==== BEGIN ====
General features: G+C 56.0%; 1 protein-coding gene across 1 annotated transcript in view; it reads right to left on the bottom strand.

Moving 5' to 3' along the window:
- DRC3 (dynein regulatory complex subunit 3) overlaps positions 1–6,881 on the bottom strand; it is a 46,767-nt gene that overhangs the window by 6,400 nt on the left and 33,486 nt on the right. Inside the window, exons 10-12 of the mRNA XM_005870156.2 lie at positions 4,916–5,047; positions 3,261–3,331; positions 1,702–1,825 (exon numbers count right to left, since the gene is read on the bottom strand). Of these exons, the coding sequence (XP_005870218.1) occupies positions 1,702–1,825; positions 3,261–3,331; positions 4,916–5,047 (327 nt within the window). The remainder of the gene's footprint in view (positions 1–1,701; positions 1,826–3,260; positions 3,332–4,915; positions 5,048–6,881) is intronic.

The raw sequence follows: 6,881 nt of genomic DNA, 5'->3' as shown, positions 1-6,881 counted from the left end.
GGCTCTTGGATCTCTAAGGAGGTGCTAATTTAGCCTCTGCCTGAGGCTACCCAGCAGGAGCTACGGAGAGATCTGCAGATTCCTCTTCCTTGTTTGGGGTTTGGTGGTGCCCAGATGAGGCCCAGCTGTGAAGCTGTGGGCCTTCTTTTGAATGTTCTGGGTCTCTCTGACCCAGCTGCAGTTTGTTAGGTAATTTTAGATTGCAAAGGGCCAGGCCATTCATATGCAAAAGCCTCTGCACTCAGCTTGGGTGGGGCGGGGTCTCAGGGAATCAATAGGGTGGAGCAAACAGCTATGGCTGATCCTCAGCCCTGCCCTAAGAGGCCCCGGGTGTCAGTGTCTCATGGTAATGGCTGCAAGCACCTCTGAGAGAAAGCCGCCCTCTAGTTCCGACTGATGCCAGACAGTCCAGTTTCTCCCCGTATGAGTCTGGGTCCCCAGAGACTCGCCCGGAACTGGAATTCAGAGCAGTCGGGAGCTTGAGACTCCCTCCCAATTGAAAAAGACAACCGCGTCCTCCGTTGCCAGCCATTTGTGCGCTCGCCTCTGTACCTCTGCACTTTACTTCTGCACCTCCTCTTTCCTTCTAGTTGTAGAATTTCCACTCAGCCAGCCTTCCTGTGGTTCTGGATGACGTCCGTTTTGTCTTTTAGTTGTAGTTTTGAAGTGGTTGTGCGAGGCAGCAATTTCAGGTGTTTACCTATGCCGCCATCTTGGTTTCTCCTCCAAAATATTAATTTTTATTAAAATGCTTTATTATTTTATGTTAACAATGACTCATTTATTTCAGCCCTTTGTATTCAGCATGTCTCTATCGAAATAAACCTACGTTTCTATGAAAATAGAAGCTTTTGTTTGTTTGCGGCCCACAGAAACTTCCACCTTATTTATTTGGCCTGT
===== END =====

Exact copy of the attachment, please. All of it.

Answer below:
General features: G+C 56.0%; 1 protein-coding gene across 1 annotated transcript in view; it reads right to left on the bottom strand.

Moving 5' to 3' along the window:
- DRC3 (dynein regulatory complex subunit 3) overlaps positions 1–6,881 on the bottom strand; it is a 46,767-nt gene that overhangs the window by 6,400 nt on the left and 33,486 nt on the right. Inside the window, exons 10-12 of the mRNA XM_005870156.2 lie at positions 4,916–5,047; positions 3,261–3,331; positions 1,702–1,825 (exon numbers count right to left, since the gene is read on the bottom strand). Of these exons, the coding sequence (XP_005870218.1) occupies positions 1,702–1,825; positions 3,261–3,331; positions 4,916–5,047 (327 nt within the window). The remainder of the gene's footprint in view (positions 1–1,701; positions 1,826–3,260; positions 3,332–4,915; positions 5,048–6,881) is intronic.

The raw sequence follows: 6,881 nt of genomic DNA, 5'->3' as shown, positions 1-6,881 counted from the left end.
GGCTCTTGGATCTCTAAGGAGGTGCTAATTTAGCCTCTGCCTGAGGCTACCCAGCAGGAGCTACGGAGAGATCTGCAGATTCCTCTTCCTTGTTTGGGGTTTGGTGGTGCCCAGATGAGGCCCAGCTGTGAAGCTGTGGGCCTTCTTTTGAATGTTCTGGGTCTCTCTGACCCAGCTGCAGTTTGTTAGGTAATTTTAGATTGCAAAGGGCCAGGCCATTCATATGCAAAAGCCTCTGCACTCAGCTTGGGTGGGGCGGGGTCTCAGGGAATCAATAGGGTGGAGCAAACAGCTATGGCTGATCCTCAGCCCTGCCCTAAGAGGCCCCGGGTGTCAGTGTCTCATGGTAATGGCTGCAAGCACCTCTGAGAGAAAGCCGCCCTCTAGTTCCGACTGATGCCAGACAGTCCAGTTTCTCCCCGTATGAGTCTGGGTCCCCAGAGACTCGCCCGGAACTGGAATTCAGAGCAGTCGGGAGCTTGAGACTCCCTCCCAATTGAAAAAGACAACCGCGTCCTCCGTTGCCAGCCATTTGTGCGCTCGCCTCTGTACCTCTGCACTTTACTTCTGCACCTCCTCTTTCCTTCTAGTTGTAGAATTTCCACTCAGCCAGCCTTCCTGTGGTTCTGGATGACGTCCGTTTTGTCTTTTAGTTGTAGTTTTGAAGTGGTTGTGCGAGGCAGCAATTTCAGGTGTTTACCTATGCCGCCATCTTGGTTTCTCCTCCAAAATATTAATTTTTATTAAAATGCTTTATTATTTTATGTTAACAATGACTCATTTATTTCAGCCCTTTGTATTCAGCATGTCTCTATCGAAATAAACCTACGTTTCTATGAAAATAGAAGCTTTTGTTTGTTTGCGGCCCACAGAAACTTCCACCTTATTTATTTGGCCTGT